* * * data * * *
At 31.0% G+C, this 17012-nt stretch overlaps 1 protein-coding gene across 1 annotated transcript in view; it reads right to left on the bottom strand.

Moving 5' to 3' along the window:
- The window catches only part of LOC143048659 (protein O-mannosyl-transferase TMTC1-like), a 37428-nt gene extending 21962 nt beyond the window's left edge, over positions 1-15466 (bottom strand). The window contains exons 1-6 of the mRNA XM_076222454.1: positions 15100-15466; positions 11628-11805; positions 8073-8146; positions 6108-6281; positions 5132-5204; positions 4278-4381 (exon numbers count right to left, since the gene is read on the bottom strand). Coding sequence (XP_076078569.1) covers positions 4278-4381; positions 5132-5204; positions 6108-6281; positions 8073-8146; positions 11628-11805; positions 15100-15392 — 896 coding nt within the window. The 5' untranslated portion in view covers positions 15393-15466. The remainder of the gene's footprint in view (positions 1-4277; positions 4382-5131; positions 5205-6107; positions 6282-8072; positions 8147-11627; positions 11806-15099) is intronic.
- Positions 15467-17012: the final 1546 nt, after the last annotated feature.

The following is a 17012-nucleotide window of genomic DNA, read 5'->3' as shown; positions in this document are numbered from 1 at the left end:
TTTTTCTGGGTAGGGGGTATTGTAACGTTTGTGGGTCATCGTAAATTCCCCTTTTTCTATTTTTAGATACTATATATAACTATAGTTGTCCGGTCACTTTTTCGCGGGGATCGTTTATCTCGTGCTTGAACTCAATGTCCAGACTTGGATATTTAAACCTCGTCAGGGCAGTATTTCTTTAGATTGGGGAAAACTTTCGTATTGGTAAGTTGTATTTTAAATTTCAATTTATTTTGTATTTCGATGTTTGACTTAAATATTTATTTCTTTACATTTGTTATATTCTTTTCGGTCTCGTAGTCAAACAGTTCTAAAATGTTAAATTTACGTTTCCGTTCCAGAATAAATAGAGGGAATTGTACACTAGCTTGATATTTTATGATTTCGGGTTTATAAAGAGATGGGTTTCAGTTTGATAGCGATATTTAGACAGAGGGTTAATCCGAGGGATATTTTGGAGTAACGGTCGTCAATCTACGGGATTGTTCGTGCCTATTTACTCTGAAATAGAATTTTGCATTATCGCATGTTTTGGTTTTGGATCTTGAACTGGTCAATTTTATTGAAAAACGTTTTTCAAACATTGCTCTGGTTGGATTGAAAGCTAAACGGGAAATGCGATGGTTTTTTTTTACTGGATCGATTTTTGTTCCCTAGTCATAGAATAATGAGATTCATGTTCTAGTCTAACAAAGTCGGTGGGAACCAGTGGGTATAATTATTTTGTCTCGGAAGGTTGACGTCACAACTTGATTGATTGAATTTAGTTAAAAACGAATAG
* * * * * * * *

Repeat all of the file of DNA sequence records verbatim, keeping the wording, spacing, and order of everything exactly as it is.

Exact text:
At 31.0% G+C, this 17012-nt stretch overlaps 1 protein-coding gene across 1 annotated transcript in view; it reads right to left on the bottom strand.

Moving 5' to 3' along the window:
- The window catches only part of LOC143048659 (protein O-mannosyl-transferase TMTC1-like), a 37428-nt gene extending 21962 nt beyond the window's left edge, over positions 1-15466 (bottom strand). The window contains exons 1-6 of the mRNA XM_076222454.1: positions 15100-15466; positions 11628-11805; positions 8073-8146; positions 6108-6281; positions 5132-5204; positions 4278-4381 (exon numbers count right to left, since the gene is read on the bottom strand). Coding sequence (XP_076078569.1) covers positions 4278-4381; positions 5132-5204; positions 6108-6281; positions 8073-8146; positions 11628-11805; positions 15100-15392 — 896 coding nt within the window. The 5' untranslated portion in view covers positions 15393-15466. The remainder of the gene's footprint in view (positions 1-4277; positions 4382-5131; positions 5205-6107; positions 6282-8072; positions 8147-11627; positions 11806-15099) is intronic.
- Positions 15467-17012: the final 1546 nt, after the last annotated feature.

The following is a 17012-nucleotide window of genomic DNA, read 5'->3' as shown; positions in this document are numbered from 1 at the left end:
TTTTTCTGGGTAGGGGGTATTGTAACGTTTGTGGGTCATCGTAAATTCCCCTTTTTCTATTTTTAGATACTATATATAACTATAGTTGTCCGGTCACTTTTTCGCGGGGATCGTTTATCTCGTGCTTGAACTCAATGTCCAGACTTGGATATTTAAACCTCGTCAGGGCAGTATTTCTTTAGATTGGGGAAAACTTTCGTATTGGTAAGTTGTATTTTAAATTTCAATTTATTTTGTATTTCGATGTTTGACTTAAATATTTATTTCTTTACATTTGTTATATTCTTTTCGGTCTCGTAGTCAAACAGTTCTAAAATGTTAAATTTACGTTTCCGTTCCAGAATAAATAGAGGGAATTGTACACTAGCTTGATATTTTATGATTTCGGGTTTATAAAGAGATGGGTTTCAGTTTGATAGCGATATTTAGACAGAGGGTTAATCCGAGGGATATTTTGGAGTAACGGTCGTCAATCTACGGGATTGTTCGTGCCTATTTACTCTGAAATAGAATTTTGCATTATCGCATGTTTTGGTTTTGGATCTTGAACTGGTCAATTTTATTGAAAAACGTTTTTCAAACATTGCTCTGGTTGGATTGAAAGCTAAACGGGAAATGCGATGGTTTTTTTTTACTGGATCGATTTTTGTTCCCTAGTCATAGAATAATGAGATTCATGTTCTAGTCTAACAAAGTCGGTGGGAACCAGTGGGTATAATTATTTTGTCTCGGAAGGTTGACGTCACAACTTGATTGATTGAATTTAGTTAAAAACGAATAG